Shut In represents the worst that the horror/slasher/stalker/thriller genre(s) have to offer, but it's also lame in the way that is all too common to screen writing. It's got a hackneyed story that for the first two thirds is dull as dishwater - deathly serious when it should be interesting, or at least giving us more with the character that Naomi Watts plays (or, I should say, passively inhabits until she gets her quick pay day for filming) - and then in the last third becomes atrocious as far as doing what I'm sure they thought of as "homage" to the Shining when it comes off as being a shallow and insipid rip-off.
It's unimaginative in the ways that should matter for it to either be a legitimately good movie about a mother taking care of her invalid son (the opening shows her aggressive teenage stepson, going off to some special school after being expelled with his dad, and the two get into a car wreck that leaves the father dead and the kid in a lobotomized state), while also tending to a seemingly troubled boy who is practically deaf (this Jacob Tremblay, making sure like Jennifer Lawrence and Kristin Stewart before him among many others to get in that s***y horror movie in early in his career) and who runs away and he may be a ghost now, OR if it became a sleazy exploitation picture with hints/direct references to incest and gratuitous nudity and violence.
Instead this is kind of lazy, boring thriller where the main character has dream sequences that are meant to trick us to make us think something terrible or suspenseful is happening (she's washing her son and then tries to drown him, so early on in the movie, wow that's effed-oh wait nevermind). It does something I cannot abide or stand by when it comes to cliched screen writing which is not carrying the courage of its storytelling convictions: it should take its premise of a woman in a snow-bound Maine area and run with it in creative ways, not in fake-outs and dreams/nightmares that are meant to make us jump. And, as is the case with spineless horror thrillers from Hollywood (The Darkness was another one this year, but at least that had the slightest bit of something different with the conceit of its premise), it's PG-13. Soft, squishy, one F-word and 'partial' nudity with Naomi Watts (or, as Jerry Seinfeld might say, "Bad naked" in the scene we actually see her exposed in an act of escape from a bathroom).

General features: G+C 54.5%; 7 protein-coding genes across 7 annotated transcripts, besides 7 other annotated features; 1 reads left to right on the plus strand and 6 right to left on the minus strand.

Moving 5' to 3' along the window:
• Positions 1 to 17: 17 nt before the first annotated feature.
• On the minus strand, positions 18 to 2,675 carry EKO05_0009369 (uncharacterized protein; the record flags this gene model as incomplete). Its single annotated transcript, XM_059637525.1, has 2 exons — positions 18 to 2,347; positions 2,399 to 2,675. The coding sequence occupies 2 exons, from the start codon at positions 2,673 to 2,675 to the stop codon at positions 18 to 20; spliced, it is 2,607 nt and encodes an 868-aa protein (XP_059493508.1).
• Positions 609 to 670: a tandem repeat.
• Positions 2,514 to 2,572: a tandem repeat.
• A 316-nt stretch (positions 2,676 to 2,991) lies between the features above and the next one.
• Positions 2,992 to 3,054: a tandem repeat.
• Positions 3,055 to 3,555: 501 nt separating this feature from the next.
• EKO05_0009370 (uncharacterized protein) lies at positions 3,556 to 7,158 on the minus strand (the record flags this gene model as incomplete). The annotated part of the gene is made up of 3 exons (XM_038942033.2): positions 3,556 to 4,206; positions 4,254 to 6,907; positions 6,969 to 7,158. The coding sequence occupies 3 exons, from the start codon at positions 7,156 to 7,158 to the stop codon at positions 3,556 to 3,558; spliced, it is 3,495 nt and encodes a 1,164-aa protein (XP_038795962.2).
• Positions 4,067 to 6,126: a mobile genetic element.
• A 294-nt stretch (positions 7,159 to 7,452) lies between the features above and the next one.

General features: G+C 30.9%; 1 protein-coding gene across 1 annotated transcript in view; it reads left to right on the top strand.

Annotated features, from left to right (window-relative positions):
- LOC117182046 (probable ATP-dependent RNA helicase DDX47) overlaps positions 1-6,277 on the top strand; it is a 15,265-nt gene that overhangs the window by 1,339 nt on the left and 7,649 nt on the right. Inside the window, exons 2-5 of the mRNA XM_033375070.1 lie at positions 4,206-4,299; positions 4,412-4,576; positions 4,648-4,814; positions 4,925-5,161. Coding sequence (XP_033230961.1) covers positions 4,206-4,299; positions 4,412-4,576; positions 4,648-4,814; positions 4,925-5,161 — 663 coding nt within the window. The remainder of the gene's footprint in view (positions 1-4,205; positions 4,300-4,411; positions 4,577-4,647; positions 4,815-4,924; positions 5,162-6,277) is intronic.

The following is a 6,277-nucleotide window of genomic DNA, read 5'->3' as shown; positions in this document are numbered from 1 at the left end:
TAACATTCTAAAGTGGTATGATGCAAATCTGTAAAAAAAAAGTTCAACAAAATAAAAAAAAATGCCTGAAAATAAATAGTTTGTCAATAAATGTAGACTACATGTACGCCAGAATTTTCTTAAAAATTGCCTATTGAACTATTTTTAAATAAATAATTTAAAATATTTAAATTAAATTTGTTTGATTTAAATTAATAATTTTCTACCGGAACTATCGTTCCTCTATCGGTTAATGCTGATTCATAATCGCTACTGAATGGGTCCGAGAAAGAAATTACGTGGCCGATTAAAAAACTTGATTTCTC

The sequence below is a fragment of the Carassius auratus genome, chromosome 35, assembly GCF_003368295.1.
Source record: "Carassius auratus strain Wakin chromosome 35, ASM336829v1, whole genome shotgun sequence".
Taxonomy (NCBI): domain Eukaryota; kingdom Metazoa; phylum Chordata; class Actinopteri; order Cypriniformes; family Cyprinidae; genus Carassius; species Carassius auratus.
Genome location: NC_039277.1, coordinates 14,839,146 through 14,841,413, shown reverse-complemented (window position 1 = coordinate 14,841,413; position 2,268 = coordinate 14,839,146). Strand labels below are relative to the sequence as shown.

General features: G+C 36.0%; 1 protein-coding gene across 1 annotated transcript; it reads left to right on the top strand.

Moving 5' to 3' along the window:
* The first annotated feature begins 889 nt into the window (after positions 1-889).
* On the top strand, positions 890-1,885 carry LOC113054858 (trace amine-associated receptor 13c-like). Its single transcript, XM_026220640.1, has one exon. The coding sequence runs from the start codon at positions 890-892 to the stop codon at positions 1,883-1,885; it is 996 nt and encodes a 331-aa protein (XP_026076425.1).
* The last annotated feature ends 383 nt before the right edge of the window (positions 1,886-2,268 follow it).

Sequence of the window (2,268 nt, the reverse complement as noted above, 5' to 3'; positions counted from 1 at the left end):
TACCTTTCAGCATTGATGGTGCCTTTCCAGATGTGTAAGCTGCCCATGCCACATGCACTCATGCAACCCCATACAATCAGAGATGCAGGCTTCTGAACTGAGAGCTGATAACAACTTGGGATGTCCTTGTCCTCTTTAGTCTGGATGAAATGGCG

This isn't the kind of movie that could have been saved necessarily by stronger performances - Watts is doing her best to keep above water, and Oliver Platt is there to, uh, deliver lots of clunky exposition about medical stuff and "there's no such thing as ghosts" - but I could have at least seen someone with stronger balls or crazier sensibilities. Here, Charlie Heaton is the son (or, sorry, 'step son', got to continue to say that, god forbid they went for the much more dangerous territory), and he comes off less like someone who could give this a pair of over-the-top magnificence (think 80's Nicolas Cage or early Crispin Glover for example), and is instead like a 2nd rate Dane Dehaan. By the time his 'secret' is revealed it's a) so preposterous that, as it turns out, was actually a *joke sub-plot* on Arrested Development, and b) if it's meant to be serious it doesn't hold up to a shred of scrutiny. Compared to this, this year's The Boy is Hitchcock's Psycho.
But at least The Boy tried to give it a good go with giving good actors some decent dialog, and once it finally went full-stupid it was so mind-blowing as to grab my attention by the throat (the ending, as uproariously silly as it was, at least tried something different). This does nothing different, aside urinate on The Shining and Stephen King in general, and if I wasn't being angry at other times I was nodding off almost about to sleep, which is very hard for me to do given the light and sound of a theater experience. It's not scary, not thrilling, not dramatic, not exciting, not enticing, not well acted (yeah, it's a career low for Watts), and it's not even much of anything. I'd expect it on a ten-pack DVD of bargain basement horror flicks you can get in Wal-Mart, not on over 1,000 screens.